Government Connections - Spring/Summer 2016 - (Page 26)
Editor's Note: Thought Leadership is a new feature highlighting meetings tips and trends that will run in each issue.
it's time to come to the table and haggle over your food and
beverage costs. fantastic fun for planners who enjoy the haggling
process, harrowing for those who don't. What can you do to stretch
your budget while ensuring the very best in eats, drinks and service
for your guests? read on for some helpful negotiating tips.
* It's all on the table. Just like the eventual buffet selections,
everything you're buying is up for grabs, so don't leave
anything off the negotiation block, don't accept the first price
(ever!) and be sure to read your contracts with a magnifying
glass before inking the dotted line.
* Get multiple quotes. you may be in love with a given venue, but
don't marry it right away. not only will speaking with a selection
of businesses give you a sense of which has the best value,
you may find one you like better. and of course, having a figure
in-hand from a competing facility could very well help you drive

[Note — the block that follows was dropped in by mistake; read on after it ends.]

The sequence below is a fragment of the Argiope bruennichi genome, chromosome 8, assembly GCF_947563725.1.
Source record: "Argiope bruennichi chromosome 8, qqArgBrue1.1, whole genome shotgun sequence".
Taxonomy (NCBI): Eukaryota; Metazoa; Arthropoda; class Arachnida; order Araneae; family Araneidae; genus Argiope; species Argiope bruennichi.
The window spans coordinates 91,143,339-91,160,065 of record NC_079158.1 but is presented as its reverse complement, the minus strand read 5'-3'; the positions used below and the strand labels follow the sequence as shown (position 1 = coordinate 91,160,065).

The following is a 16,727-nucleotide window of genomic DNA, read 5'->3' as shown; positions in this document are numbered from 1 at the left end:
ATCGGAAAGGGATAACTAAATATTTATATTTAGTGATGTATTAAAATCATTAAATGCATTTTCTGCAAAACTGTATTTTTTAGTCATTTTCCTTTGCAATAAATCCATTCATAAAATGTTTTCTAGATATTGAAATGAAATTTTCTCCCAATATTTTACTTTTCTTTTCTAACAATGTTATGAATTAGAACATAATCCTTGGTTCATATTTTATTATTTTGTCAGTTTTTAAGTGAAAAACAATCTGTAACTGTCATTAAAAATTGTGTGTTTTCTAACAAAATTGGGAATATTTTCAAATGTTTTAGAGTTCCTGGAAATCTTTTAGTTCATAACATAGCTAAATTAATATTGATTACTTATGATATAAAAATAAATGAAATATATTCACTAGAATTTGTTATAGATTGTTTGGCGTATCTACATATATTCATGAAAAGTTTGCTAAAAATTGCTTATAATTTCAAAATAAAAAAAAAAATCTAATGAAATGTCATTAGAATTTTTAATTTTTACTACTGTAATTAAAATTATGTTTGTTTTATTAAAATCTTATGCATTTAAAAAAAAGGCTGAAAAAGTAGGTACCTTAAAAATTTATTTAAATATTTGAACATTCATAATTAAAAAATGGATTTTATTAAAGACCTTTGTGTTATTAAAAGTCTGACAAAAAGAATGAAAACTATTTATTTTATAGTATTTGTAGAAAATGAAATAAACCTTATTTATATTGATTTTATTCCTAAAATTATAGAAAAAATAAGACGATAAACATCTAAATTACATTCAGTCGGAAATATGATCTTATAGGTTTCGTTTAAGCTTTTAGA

down costs at the one dearest to your planner's heart.
* Dance with your dates. Budget is likely your biggest factor, but
an immovable date is a chink in your negotiation armor. if at all
possible, have more than one option to help with your flexibility,
particularly at popular venues or if you have a shorter lead time.
GOVERNMENT CONNECTIONS | SPRING/SUMMER 2016
* Go off-site. Scheduling meals on-site may add convenience,
but guests love to see the cities they're visiting and experience
them as a local. and as restaurants or alternative venues are
often priced competitively, it could be win-win. Make sure,
however, that getting there isn't too hard on your attendees.
* A la carte vs. per person. Don't go with the latter for breaks
unless you're hosting a small group, in which case it is usually
* Minimum exceeded, maximum clause. Will you exceed
the venue's f&B minimum by a reasonable amount? That
number is a sweet spot that may afford you some upgrades.
What's more, if the venue is a hotel - you can spin it off into
areas unrelated to f&B such as av, support staff or room
upgrades. you have leverage!
* Build relationships. venue staffers are potential allies. They
want to give you a stellar event, but they need to make money,
too. Treat every situation as negotiable and every contact
the way you'd wish to be treated. remember, you may want
to use them again (and if you do, odds are you'll have a new
negotiating tool in your arsenal: repeat business!).
Table of Contents for the Digital Edition of Government Connections - Spring/Summer 2016
What You Need to Know: 2016 NEC Preview
A CGMP Primer
Your Best Investment: Working with a DMO
Optimizing Your Food & Beverage Budget
Meet a Staffer
Government Connections - Spring/Summer 2016